The Thief Who Spat In Luck's Good Eye (Amra Thetys, #1.5)
The Thief Who Spat In Luck's Good Eye is a stand-alone novella that introduces readers to the characters and the world of THAGOTH, the Del Rey Digital first novel competition winner published by Random House:In the proud tradition of Fritz Leiber’s Fafhrd and the Gray Mouser comes a new team of daring, quick-witted heroes in a swashbuckling sword and sorcery adventure. . . .Amra is a thief with morals—she won’t steal from anyone poorer than she is. Fortunately, anybody that poor generally doesn’t have much worth stealing! Holgren is a mage with a distaste for magic and a soul bartered away to dark powers who will transport him to an eternity of torment on the instant of his death. Together they embark on a quest for the fabled city of Thagoth, where the secret of immortality is rumored to be hidden.But Amra and Holgren aren’t the only ones after the secret. Many others seek to utilize the hidden magic for their own twisted ends. And waiting in the ruined city with dark plans for the world are the twin gods Tha-Agoth and Athagos, a brother and sister whose illicit passion is as destructive and vengeful as they are. Now, as potent sorceries clash in a violent struggle for dominion over all that lives, Amra and Holgren face a choice between the unthinkable and the unbearable—with the fate of the world hanging in the balance. . . .

The Thief Who Spat In Luck's Good Eye (Amra Thetys, #1.5) Details

TitleThe Thief Who Spat In Luck's Good Eye (Amra Thetys, #1.5)
Author
LanguageEnglish
ReleaseAug 28th, 2011
PublisherMichael McClung, via Smashwords
Rating
GenreFantasy, Science Fiction Fantasy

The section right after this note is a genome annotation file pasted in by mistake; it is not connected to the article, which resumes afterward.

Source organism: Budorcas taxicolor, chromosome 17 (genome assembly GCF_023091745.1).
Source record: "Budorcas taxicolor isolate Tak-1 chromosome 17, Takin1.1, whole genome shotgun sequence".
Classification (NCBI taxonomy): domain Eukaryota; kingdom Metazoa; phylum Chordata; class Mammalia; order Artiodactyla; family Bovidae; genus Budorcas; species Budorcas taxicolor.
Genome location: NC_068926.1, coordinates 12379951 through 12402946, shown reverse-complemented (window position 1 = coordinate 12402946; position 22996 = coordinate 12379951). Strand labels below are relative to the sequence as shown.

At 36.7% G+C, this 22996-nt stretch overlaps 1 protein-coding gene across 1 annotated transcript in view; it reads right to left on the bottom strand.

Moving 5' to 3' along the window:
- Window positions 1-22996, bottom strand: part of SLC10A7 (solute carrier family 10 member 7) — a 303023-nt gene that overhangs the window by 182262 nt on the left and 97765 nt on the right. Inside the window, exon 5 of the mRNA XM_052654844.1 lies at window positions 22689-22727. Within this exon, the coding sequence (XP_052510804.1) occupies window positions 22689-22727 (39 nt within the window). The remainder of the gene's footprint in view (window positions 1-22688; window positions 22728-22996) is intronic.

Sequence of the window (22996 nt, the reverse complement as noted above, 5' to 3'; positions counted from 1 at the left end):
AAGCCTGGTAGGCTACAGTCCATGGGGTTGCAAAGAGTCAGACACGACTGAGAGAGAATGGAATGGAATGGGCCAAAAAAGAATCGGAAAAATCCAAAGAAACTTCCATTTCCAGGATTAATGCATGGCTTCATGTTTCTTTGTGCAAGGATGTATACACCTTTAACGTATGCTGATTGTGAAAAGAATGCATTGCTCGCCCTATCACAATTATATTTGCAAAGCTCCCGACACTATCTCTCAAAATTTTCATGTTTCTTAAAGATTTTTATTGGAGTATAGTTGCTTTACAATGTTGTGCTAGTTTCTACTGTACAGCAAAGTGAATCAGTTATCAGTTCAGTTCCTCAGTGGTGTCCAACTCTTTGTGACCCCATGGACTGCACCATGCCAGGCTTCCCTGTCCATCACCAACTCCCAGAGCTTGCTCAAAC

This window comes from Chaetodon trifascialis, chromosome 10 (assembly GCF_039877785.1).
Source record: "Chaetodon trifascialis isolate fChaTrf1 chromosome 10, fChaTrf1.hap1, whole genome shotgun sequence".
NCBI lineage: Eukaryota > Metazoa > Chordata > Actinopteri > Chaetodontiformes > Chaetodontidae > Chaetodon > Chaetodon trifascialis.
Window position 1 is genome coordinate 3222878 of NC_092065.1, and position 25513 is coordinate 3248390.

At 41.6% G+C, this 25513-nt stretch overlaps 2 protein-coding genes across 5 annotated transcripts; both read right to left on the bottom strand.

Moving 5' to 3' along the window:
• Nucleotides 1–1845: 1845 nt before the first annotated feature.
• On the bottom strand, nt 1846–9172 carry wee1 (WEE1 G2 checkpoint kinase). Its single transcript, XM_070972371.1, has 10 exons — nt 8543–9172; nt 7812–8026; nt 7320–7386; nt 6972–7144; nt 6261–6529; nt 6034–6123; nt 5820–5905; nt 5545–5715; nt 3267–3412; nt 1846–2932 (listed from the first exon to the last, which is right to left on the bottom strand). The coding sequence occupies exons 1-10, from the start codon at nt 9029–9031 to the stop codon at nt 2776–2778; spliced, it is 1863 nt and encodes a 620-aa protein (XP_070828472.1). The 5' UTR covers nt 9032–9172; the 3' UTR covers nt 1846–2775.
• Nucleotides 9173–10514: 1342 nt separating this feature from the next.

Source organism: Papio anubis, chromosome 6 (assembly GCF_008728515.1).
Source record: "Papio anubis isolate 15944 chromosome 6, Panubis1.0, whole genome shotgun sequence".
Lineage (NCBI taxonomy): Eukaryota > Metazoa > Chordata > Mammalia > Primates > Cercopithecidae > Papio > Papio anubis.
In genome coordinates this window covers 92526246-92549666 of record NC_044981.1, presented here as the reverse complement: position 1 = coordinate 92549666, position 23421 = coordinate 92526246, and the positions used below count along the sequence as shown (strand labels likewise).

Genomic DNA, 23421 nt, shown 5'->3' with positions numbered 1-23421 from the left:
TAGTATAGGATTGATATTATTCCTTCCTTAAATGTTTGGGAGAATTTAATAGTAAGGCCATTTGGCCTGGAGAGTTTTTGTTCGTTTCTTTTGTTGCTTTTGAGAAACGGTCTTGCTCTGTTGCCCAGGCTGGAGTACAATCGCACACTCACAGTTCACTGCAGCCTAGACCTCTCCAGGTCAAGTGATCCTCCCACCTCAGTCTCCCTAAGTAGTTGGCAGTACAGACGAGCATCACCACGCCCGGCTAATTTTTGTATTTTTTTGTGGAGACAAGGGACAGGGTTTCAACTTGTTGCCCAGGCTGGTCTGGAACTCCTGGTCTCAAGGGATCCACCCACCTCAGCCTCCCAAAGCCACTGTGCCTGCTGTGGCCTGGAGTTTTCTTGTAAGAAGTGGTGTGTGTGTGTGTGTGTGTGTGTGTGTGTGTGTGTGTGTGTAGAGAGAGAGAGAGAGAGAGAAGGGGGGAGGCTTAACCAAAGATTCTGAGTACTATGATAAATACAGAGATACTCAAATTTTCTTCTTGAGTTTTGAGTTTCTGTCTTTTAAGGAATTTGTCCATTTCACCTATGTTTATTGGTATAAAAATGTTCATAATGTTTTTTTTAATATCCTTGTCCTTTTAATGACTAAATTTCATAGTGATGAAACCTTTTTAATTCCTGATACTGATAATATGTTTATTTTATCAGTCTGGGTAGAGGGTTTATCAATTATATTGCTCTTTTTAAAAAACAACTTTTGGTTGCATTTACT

The Thief Who Spat In Luck's Good Eye (Amra Thetys, #1.5) Review

  • Scott
    January 1, 1970
    A brief glimpse into the world of the feisty thief Amra and that of her secretive mage/partner Holgren. McClung's writing has a wonderfully solid, lyrical style and the narrative flows smoothly and feels quite rooted in the classic swashbuckling sense. But, as a standalone, the characters here lack much definition and the plot runs a bit too hurriedly, seemingly fleshing out ideas for the finished novel. All things considered, it indeed kept my interest, and I'm looking forward to reading the fu A brief glimpse into the world of the feisty thief Amra and that of her secretive mage/partner Holgren. McClung's writing has a wonderfully solid, lyrical style and the narrative flows smoothly and feels quite rooted in the classic swashbuckling sense. But, as a standalone, the characters here lack much definition and the plot runs a bit too hurriedly, seemingly fleshing out ideas for the finished novel. All things considered, it indeed kept my interest, and I'm looking forward to reading the full story and that of his other works as well.
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  • Debbie
    January 1, 1970
    This was a fun read that just draws you right in. A great cast of characters-Gods, a thief, a mage and an evil Shadow King-what more could you ask for? The humor is wry, the adventure is fascinating and the action is well written. The only drawback (minor as it is), is that I felt the final chapter unnecessary and a trifle dull after such an thrilling adventure. I will be reading the others in this series for certain!
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  • Michelle Alamdari
    January 1, 1970
    It wasn't necessarily bad, but neither was it something to write home about. It was a pretty basic becoming-a-hero tale, like a Greek myth. Lots of seemingly indestructable monsters, life-threatening situations, and hopeless odds that are miraculously overcome by pure luck, it would seem. Everything happened too quickly, none of the characters were particularly memorable, and the end was a rather disappointing happily-ever-after deal. That being said, I did enjoy Amra's (the main character's) sn It wasn't necessarily bad, but neither was it something to write home about. It was a pretty basic becoming-a-hero tale, like a Greek myth. Lots of seemingly indestructable monsters, life-threatening situations, and hopeless odds that are miraculously overcome by pure luck, it would seem. Everything happened too quickly, none of the characters were particularly memorable, and the end was a rather disappointing happily-ever-after deal. That being said, I did enjoy Amra's (the main character's) snarkiness and the simplistic writing style. Sometimes it's nice to read something that doesn't require you to read into every little detail of everything to squeeze out some symbolic meaning. It was a hero's tale, nothing more and nothing less. It was worth the couple dollars I spent on it:)